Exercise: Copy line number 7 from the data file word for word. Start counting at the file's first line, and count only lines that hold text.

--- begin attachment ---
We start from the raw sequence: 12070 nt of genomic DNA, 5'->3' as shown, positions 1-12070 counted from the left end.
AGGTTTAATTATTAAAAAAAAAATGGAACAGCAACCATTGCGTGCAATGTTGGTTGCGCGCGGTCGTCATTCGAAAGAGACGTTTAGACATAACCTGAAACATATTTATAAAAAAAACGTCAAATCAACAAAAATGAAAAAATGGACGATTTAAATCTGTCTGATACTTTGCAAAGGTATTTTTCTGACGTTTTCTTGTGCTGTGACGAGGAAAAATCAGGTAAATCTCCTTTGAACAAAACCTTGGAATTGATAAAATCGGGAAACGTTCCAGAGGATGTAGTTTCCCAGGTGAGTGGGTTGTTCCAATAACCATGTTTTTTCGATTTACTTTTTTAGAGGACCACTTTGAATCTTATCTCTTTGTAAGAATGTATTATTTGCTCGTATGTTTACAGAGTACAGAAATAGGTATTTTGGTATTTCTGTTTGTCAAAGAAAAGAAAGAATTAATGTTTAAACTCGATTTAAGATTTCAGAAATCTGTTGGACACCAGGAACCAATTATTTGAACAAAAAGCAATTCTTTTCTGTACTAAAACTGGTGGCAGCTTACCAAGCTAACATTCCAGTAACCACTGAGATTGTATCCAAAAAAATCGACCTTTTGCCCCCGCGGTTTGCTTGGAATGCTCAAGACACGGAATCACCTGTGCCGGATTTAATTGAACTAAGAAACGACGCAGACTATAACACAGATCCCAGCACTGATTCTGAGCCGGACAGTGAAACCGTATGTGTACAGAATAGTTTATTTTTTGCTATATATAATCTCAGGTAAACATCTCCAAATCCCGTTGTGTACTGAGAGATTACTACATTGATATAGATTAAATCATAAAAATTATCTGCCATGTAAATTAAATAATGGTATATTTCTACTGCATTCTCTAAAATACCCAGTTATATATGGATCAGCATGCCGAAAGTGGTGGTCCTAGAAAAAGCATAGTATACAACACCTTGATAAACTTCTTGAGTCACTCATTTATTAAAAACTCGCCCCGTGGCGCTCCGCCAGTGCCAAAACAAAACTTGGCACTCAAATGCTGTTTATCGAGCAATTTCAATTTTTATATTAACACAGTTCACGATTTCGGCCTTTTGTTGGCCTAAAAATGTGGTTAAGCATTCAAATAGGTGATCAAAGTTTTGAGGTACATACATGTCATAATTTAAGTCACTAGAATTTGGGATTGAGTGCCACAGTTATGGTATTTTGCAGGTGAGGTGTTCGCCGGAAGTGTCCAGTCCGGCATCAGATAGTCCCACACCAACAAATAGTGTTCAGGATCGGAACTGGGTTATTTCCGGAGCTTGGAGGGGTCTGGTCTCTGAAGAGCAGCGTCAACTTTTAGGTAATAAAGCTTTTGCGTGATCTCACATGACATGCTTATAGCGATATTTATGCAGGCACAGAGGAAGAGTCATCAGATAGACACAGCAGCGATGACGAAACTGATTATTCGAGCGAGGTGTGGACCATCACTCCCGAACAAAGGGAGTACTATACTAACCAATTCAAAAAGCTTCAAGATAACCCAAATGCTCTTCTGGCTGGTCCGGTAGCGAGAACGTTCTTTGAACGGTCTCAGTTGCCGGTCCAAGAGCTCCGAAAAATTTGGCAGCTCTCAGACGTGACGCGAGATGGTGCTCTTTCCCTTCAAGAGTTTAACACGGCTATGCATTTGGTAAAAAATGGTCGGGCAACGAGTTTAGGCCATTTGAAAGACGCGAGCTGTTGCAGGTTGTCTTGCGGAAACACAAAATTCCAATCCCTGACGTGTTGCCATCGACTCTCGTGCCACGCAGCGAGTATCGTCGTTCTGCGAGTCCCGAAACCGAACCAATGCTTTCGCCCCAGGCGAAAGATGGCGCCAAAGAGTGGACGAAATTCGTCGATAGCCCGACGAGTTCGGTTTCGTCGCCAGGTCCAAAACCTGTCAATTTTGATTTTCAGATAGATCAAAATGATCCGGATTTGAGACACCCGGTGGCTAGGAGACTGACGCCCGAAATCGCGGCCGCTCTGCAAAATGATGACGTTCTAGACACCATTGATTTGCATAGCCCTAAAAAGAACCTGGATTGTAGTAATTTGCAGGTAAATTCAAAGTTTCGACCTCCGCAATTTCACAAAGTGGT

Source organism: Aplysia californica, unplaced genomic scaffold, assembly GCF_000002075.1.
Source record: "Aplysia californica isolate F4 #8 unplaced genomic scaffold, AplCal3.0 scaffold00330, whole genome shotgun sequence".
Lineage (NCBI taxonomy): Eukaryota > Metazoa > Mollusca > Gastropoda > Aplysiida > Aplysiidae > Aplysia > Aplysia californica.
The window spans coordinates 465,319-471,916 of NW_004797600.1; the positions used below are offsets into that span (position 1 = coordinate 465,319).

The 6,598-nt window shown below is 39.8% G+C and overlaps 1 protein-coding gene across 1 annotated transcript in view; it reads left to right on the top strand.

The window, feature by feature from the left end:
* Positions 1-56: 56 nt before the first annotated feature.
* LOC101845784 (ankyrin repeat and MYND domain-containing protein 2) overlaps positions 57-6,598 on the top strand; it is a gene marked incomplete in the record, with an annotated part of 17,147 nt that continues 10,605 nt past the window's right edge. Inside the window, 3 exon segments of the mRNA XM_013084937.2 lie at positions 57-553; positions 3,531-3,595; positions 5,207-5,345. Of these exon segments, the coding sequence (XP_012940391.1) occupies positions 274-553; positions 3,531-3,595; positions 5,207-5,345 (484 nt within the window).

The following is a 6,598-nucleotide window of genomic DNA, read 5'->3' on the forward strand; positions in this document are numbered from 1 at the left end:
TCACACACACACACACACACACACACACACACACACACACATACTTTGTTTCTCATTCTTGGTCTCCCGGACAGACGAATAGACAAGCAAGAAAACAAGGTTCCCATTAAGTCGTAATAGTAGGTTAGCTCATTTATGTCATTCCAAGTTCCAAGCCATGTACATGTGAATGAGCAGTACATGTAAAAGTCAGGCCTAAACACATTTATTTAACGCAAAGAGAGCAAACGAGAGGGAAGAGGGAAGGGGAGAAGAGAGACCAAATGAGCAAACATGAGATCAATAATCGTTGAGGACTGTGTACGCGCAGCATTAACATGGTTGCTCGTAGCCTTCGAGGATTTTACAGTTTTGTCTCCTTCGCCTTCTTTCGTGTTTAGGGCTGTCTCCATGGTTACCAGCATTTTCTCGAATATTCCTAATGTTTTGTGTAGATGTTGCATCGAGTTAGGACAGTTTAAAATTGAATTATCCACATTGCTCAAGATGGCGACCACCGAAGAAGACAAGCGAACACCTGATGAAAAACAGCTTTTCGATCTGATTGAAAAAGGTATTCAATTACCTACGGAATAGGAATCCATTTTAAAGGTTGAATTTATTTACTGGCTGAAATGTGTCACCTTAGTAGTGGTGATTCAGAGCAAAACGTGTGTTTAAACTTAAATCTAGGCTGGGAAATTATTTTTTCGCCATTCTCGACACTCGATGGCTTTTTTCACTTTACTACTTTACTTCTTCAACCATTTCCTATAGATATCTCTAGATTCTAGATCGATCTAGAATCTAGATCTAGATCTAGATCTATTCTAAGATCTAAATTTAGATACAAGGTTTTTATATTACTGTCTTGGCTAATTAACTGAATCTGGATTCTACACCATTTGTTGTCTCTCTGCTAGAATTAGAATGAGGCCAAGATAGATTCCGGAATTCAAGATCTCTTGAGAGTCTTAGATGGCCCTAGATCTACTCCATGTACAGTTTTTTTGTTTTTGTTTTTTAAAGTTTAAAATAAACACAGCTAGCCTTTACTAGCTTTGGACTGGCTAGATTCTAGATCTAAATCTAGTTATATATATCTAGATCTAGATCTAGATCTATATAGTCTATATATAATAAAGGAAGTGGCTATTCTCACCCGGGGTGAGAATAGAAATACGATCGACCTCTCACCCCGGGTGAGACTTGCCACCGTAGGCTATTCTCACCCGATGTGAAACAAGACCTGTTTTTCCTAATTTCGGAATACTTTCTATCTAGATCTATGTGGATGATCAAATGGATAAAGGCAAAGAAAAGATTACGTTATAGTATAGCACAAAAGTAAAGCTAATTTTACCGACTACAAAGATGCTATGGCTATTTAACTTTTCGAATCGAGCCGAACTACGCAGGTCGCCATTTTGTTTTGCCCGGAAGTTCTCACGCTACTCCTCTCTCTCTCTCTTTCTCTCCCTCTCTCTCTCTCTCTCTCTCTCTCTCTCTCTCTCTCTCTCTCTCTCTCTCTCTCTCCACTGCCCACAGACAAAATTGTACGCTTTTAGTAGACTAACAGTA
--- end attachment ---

The 6,598-nt window shown below is 39.8% G+C and overlaps 1 protein-coding gene across 1 annotated transcript in view; it reads left to right on the top strand.